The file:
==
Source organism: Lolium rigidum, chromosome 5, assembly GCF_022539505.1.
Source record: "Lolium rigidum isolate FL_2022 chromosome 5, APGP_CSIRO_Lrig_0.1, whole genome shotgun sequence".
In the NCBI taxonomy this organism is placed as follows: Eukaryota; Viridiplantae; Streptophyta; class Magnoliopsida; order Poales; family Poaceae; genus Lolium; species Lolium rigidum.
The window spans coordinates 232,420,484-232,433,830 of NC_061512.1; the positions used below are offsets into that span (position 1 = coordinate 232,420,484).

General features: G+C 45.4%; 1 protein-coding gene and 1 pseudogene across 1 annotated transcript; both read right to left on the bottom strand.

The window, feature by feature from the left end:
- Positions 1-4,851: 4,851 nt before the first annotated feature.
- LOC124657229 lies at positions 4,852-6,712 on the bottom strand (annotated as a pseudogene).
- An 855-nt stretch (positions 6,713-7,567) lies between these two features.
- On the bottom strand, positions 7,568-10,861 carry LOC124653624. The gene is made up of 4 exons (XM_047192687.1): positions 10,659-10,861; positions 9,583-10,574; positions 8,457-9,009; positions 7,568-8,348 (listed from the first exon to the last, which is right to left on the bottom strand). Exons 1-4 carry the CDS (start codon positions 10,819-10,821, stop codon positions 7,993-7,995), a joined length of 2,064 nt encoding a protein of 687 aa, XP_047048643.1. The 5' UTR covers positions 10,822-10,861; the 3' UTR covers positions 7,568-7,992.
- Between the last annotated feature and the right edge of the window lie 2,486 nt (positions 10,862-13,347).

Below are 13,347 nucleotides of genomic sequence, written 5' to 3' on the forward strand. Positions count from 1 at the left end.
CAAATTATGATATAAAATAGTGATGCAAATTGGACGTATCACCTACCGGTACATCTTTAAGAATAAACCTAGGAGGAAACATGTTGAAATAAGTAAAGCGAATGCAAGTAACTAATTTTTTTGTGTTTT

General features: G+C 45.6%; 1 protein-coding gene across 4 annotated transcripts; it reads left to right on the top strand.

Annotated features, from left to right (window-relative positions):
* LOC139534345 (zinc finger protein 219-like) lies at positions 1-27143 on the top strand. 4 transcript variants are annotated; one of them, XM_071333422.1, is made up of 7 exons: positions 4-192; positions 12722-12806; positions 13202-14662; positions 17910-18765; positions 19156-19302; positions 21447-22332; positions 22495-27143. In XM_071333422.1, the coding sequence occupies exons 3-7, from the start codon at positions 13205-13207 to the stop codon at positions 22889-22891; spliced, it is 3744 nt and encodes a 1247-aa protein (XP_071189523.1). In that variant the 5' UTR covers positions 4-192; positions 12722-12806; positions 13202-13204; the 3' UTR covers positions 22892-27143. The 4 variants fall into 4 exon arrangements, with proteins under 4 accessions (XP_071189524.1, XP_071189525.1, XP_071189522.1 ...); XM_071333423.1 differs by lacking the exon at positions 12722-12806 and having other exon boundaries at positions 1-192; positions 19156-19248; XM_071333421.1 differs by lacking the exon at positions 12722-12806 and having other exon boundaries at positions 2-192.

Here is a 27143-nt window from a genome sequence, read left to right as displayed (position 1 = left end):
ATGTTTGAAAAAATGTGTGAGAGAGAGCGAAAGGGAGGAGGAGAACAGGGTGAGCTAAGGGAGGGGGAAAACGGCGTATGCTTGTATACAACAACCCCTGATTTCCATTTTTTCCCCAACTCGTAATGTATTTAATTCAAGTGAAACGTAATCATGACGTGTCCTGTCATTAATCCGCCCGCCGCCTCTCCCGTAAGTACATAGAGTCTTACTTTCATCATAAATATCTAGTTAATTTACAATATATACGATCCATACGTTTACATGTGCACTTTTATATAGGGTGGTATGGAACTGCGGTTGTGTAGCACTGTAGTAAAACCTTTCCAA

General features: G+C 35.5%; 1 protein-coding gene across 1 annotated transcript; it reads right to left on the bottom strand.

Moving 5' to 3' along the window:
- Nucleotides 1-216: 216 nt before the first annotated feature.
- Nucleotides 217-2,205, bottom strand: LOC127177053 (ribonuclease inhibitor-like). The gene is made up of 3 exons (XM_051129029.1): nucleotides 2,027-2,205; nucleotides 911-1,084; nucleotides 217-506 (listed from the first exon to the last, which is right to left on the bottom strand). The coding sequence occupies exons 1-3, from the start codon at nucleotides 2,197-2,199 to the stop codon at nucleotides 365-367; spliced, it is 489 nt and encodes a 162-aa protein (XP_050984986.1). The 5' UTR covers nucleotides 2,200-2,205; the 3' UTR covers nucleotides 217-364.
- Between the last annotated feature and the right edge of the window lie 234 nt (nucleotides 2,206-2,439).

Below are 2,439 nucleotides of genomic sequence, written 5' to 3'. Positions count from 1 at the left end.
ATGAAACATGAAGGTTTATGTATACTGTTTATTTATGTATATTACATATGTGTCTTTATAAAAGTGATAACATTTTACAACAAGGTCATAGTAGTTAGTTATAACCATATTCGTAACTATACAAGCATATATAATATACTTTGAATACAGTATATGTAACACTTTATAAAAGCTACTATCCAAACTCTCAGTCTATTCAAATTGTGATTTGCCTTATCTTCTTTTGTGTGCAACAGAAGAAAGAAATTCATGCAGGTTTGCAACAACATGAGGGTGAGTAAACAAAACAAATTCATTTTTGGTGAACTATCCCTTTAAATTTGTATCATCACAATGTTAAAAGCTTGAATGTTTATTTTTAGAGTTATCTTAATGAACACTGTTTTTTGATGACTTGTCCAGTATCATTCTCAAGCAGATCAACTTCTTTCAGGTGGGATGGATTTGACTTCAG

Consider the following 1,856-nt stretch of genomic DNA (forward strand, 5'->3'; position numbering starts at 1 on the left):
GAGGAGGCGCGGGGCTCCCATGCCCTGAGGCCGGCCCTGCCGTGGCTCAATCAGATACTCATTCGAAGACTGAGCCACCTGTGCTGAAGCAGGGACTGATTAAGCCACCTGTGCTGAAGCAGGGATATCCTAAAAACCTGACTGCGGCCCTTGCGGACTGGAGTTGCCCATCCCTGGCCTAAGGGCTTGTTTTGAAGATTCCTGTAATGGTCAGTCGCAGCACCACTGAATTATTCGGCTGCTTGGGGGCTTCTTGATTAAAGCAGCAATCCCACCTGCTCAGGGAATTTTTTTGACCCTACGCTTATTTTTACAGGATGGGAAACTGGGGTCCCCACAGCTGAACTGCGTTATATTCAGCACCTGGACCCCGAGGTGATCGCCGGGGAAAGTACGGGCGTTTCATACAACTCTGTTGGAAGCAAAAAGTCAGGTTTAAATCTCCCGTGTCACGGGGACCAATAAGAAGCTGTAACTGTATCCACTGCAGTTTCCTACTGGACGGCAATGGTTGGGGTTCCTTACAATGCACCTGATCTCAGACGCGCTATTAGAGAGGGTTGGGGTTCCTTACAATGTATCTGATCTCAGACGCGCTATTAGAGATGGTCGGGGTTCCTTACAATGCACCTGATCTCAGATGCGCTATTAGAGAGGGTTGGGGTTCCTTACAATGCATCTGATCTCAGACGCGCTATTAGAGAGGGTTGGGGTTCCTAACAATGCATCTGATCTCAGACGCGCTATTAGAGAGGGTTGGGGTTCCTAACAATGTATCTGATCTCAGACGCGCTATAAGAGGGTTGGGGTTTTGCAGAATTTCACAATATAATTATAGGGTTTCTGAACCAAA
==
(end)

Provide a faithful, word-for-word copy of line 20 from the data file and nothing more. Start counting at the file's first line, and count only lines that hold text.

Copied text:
Moving 5' to 3' along the window: